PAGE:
Rana Bishara, The Roadmap for Elimination, 2006-Ongoing. OCHA maps, dried cacti, black threads, 240x400x400cm. Courtesy of the artist
This art work reflects the theme of "Archaeology of Place"
|Archaeology of Place
Taysir Batniji created GH0809#2 (Gaza houses 2008-2009) after the military operation against Gaza which took place between 27th December 2008 to 18th January 2009. The photographs of each home are displayed in the form of real estate adverts with the detailed neutral description of specifications of each house common to such dvertisements. The aim of the artist was to commit these sites to memory through this form of testimony which can also be read as a type of archaeological record of historic ruins. Laila Shawa’s Walls of Gaza series document the walls of the city during the First Intifada. The graffiti was part of the urban landscape, which conveyed resistance strategies and national proclamations of the First Intifada. Walls became a palimpsest of political discourse and positions, that were regularly painted over by Israeli occupation soldiers.
Rana Bishara also works with remnants of the landscape, through the form of the cactus. The cactus has been invested with particular symbolic value, as it marks the sites of villages destroyed and erased in 1948 and is taken as a sign of steadfastness. In her installation, Bishara creates a room of cacti, their remains are like eerie fragile skeletons, as they hang, they create an array of shadows onto the maps which cover the surfaces of the room. The maps themselves detail the transformation of landscape over time. The cactus forms themselves echo the maps and speak of a perforated fragile landscape.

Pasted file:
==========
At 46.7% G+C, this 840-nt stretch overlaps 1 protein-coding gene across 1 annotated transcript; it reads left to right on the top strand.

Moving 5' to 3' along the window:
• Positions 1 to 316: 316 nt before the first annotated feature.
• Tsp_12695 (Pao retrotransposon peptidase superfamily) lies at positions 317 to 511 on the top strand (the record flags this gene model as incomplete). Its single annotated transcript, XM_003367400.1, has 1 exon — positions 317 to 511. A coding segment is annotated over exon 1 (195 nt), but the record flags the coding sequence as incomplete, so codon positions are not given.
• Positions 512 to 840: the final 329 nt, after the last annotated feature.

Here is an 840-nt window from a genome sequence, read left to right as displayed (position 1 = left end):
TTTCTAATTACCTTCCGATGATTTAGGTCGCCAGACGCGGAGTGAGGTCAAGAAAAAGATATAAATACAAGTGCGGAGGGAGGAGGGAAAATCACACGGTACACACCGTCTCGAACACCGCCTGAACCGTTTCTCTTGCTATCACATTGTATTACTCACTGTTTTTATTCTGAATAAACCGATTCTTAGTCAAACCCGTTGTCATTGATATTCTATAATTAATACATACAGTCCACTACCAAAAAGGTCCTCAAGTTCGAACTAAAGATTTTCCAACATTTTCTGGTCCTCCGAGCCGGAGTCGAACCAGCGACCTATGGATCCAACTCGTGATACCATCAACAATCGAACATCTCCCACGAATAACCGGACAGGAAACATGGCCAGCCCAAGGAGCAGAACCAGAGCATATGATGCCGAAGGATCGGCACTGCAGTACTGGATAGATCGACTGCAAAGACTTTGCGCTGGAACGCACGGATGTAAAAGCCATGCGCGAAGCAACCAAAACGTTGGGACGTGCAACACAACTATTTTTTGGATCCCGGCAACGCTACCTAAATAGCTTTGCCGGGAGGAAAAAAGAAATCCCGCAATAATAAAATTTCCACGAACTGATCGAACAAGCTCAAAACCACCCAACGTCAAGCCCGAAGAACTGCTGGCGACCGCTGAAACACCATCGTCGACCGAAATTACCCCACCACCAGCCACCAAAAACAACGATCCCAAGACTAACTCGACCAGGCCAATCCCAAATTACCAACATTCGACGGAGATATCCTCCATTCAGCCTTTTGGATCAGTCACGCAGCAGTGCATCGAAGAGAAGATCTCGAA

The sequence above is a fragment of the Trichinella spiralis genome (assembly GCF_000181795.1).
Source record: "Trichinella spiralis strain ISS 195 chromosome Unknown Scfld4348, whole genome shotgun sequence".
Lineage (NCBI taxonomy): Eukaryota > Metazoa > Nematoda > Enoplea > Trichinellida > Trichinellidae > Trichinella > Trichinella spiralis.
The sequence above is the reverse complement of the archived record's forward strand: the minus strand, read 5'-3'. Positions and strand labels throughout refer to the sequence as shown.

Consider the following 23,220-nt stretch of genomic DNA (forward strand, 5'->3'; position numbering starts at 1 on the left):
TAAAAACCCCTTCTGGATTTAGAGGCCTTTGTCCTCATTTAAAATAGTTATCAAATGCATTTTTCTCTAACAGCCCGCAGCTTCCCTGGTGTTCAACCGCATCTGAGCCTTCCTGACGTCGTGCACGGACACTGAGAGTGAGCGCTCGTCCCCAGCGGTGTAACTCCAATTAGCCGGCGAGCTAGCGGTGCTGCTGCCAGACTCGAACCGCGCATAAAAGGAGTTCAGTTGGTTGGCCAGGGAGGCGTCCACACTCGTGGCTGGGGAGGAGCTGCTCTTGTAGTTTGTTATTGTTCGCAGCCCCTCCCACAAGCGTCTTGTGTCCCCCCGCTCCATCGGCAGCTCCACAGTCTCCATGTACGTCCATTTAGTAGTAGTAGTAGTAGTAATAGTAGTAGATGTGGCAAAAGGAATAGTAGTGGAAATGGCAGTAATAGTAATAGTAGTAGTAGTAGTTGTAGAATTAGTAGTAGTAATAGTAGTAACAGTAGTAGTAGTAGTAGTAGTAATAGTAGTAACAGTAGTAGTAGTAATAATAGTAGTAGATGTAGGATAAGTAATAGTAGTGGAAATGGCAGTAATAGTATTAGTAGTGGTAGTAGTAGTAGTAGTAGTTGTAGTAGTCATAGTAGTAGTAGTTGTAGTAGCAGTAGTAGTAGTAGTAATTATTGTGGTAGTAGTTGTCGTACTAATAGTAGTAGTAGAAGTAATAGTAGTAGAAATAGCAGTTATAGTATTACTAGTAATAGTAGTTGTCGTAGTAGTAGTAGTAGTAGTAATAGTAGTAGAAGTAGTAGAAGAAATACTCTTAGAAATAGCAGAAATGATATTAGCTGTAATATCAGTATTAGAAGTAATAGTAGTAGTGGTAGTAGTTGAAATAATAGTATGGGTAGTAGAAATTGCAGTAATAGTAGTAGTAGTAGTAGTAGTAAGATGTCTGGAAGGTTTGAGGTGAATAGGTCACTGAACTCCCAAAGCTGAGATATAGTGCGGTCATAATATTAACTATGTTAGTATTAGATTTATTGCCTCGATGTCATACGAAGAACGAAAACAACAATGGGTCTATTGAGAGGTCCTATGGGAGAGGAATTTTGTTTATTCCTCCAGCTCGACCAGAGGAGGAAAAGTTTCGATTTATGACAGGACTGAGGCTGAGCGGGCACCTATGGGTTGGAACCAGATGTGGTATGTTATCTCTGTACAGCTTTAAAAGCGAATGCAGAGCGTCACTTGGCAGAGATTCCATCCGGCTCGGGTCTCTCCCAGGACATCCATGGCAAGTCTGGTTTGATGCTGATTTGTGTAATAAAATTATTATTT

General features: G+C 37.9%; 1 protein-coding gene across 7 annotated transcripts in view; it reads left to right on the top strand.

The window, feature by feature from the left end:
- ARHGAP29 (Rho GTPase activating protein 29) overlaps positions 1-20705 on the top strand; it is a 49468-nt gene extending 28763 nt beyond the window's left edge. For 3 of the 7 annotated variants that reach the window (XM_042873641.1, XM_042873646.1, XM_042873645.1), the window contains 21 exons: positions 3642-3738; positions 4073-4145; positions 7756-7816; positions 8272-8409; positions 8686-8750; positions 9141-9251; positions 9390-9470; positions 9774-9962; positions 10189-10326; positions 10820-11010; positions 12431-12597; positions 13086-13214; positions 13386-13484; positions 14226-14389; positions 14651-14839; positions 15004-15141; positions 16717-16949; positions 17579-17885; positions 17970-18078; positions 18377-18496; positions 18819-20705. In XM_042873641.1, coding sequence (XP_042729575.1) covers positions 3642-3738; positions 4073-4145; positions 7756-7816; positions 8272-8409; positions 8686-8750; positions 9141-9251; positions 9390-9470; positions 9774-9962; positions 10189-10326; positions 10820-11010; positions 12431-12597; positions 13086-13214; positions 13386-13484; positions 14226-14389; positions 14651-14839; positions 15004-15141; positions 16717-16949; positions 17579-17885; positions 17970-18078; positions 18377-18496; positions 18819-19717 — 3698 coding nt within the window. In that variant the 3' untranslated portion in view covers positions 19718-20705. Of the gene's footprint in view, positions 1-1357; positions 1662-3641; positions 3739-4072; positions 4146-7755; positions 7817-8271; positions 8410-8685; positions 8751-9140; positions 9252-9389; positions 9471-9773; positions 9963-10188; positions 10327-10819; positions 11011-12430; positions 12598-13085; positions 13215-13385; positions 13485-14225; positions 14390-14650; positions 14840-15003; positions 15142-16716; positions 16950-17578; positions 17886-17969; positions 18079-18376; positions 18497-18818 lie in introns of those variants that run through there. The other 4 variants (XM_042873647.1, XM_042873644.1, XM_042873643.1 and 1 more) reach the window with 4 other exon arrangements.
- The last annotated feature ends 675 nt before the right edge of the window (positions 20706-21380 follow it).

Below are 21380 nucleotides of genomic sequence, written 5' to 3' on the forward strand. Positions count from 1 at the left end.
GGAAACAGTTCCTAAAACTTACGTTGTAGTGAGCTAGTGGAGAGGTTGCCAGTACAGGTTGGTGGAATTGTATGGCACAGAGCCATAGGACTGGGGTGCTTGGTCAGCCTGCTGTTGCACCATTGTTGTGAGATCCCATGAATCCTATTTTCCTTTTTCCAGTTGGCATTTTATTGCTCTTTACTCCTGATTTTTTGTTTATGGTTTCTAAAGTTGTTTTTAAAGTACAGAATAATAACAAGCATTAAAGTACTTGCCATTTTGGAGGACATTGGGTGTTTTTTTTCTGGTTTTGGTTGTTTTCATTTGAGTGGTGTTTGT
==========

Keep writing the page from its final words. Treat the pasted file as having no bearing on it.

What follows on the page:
Another remain in the landscape is the photograph that documents Nida Sinnokrot’s Jonah’s Whale, which appears like a skeleton found in natural history museums. The containers are a palimpsest as Sinnokrot describes, “The one I have is inscribed with children’s sketches, Russian, Hebrew, Arabic, English, showing the traces of its journey from a container to Israeli caravan to Palestinian construction site, all with resonant stories of promise, default and debt.”
The traces remain and ruins of a disappearing landscape come to the fore, in the work of Benji Boyadgian. The Temporary Ruin is a detailed study of vanishing landscape, through the found objects of this valley, commonly known at the valley of garbage, but which is earmarked for construction in the ‘Greater Jerusalem Plan.’ “Artistically, I produce a situation to document this material and propose a story for each curiosity. I focus on the objects’ anatomy, deterioration, and tonal etiolation, an attempt to “challenge their disappearance.”Fragments and traces of the landscape are also the subject of Johny Andonia’s work, the painting, Jerusalem Stone, is partly inspired by early childhood experiences of workshops of stone carvers, now dying craftsmanship as a result of the rapid commercialisation of this industry. The groups of stones that could have been quarried at different geographical locations were brought together and merged in compositions that could resemble mountain chains, agricultural terraces or landscapes.”
The Archaeology of Occupation, is a series of collages by Hazem Harb, which combines archival photographs of Palestine prior to 1948, with ominous concrete structures which seem to float in space as though invading the landscape. The works present a strong sense of foreboding, while highlighting the alien forms of concrete, and their formal properties which have filled the landscape of Palestine and which have become part of the physical infrastructure of occupation. Archaeology is an underlying theme that runs through many of the works discussed which is explored by artists, not as its academic discipline but understood more as a form of testimony.